A third area that may have influenced consumer thinking in July relates to significant logistical difficulties in ‘opening up’ the Irish economy fully at a time when the Delta variant of the Coronavirus is seen to be posing a much increased risk in terms of infection numbers in Ireland and elsewhere.
Irish consumers’ thinking on the outlook for jobs weakened only fractionally in July, a notably more resilient reading than that in relation to the broader economic outlook. Although official labour force survey data painted a rather downbeat picture of current conditions and the survey period also saw some high profile redundancy notices, these were countered by a continuing stream of new job announcements and reports of very buoyant conditions from various recruitment companies.
The smallest decline in the sentiment survey in July was a negligible drop in the assessment of household financial conditions through the past twelve months. We previously noted how large scale fiscal supports through the pandemic made a marked difference to the financial circumstances of Irish households.
However, consumers appear somewhat more cautious in relation to the outlook for their personal finances for the next twelve months. In part, this reflects worries about rising living costs. It may also owe something to the expected phased reduction in fiscal supports. Finally, it could speak of uncertainty about income growth as the economy moves into a post-pandemic mode, given increased concerns about the broader outlook for activity in this month’s survey.
Not surprisingly, consumers also scaled back their assessment of the buying climate in July. We again highlight that the message of the sentiment survey suggests a strong rebound in consumer spending as 2021 progresses but perhaps not the spending frenzy that some have predicted. As the diagram below illustrates, the level of consumer spending reported for most of 2020 and the first quarter of 2021 is far below that consistent with the long term relationship between sentiment and spending.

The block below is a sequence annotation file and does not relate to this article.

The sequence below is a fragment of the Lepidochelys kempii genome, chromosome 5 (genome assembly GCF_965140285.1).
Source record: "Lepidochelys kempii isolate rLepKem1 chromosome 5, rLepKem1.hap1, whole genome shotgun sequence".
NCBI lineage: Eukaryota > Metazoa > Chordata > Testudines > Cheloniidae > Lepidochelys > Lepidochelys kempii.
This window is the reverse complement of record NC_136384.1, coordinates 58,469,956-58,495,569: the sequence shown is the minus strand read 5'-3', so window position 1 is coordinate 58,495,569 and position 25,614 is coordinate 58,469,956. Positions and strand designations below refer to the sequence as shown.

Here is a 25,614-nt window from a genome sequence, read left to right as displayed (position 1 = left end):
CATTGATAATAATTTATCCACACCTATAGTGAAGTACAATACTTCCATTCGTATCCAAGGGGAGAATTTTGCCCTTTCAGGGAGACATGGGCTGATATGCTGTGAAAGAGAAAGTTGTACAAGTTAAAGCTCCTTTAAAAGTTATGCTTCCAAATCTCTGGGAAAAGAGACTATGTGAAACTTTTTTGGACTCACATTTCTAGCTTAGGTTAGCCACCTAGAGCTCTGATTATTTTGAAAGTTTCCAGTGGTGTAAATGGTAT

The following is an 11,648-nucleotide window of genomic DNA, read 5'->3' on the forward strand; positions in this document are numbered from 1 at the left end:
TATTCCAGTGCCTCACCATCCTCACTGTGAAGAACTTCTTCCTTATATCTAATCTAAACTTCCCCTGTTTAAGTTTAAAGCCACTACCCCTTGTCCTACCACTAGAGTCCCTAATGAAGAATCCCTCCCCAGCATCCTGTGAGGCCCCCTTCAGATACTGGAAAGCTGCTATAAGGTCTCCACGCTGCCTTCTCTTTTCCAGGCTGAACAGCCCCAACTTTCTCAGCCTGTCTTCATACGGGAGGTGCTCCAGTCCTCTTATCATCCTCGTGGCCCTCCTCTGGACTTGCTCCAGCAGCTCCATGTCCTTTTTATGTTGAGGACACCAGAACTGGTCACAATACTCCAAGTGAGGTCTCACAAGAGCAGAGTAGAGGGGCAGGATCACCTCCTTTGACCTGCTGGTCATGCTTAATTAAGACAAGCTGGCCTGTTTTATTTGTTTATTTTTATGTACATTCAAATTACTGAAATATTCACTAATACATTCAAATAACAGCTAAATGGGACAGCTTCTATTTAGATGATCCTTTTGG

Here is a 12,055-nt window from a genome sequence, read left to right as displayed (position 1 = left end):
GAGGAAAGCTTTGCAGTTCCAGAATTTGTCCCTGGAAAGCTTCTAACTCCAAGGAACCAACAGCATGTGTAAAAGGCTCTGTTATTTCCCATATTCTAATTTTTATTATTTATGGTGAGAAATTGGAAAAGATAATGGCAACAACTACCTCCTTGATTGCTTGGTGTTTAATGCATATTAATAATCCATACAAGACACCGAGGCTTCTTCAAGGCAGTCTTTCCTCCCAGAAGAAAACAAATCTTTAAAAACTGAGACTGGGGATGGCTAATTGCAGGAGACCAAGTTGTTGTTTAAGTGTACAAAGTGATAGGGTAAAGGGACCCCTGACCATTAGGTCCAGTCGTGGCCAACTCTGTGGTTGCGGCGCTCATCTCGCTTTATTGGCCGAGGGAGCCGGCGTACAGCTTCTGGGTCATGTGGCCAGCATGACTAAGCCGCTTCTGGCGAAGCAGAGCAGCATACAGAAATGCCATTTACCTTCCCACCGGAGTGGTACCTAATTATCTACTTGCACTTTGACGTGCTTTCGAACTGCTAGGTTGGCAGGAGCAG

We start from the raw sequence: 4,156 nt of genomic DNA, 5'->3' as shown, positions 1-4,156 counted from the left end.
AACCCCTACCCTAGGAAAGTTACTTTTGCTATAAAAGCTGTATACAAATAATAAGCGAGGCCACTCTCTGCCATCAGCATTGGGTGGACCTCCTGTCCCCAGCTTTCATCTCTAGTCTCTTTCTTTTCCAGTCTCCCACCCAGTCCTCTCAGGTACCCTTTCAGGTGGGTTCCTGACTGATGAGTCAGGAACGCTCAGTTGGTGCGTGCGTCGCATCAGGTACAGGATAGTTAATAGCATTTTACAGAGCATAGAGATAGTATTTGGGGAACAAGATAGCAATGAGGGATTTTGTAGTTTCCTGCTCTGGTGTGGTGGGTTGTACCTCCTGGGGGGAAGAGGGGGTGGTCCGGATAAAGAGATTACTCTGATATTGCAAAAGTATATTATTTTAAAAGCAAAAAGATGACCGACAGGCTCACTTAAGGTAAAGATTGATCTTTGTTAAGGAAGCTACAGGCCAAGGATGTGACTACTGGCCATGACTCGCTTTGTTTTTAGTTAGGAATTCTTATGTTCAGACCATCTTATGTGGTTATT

The most recent sentiment data would seem consistent with a growth rate in the region of 5% y/y for consumer spending as we move into the second half of 2021. This would represent a sea-change from the 11.3% y/y decline in consumer spending reported in the latest national accounts data. As such, this represents a very positive development but it is still the case that a rebound of this magnitude would still fall well short of a full recovery in Household spending. In that respect the slight pull-back in the KBC Bank sentiment survey for July suggests Irish consumers are on a positive path but the journey to a healthier economy is likely to be bumpy.
This non-exhaustive information is based on short-term forecasts for expected developments in the economy and financial markets. KBC Bank cannot guarantee that these forecasts will materialize and cannot be held liable in any way for direct or consequential loss arising from any use of this document or its content. The document is not intended as personalised investment advice and does not constitute a recommendation to buy, sell or hold investments described herein. Although information has been obtained from and is based upon sources KBC believes to be reliable, KBC does not guarantee the accuracy of this information, which may be incomplete or condensed. All opinions and estimates constitute a judgment as of the date of the report and are subject to change without notice.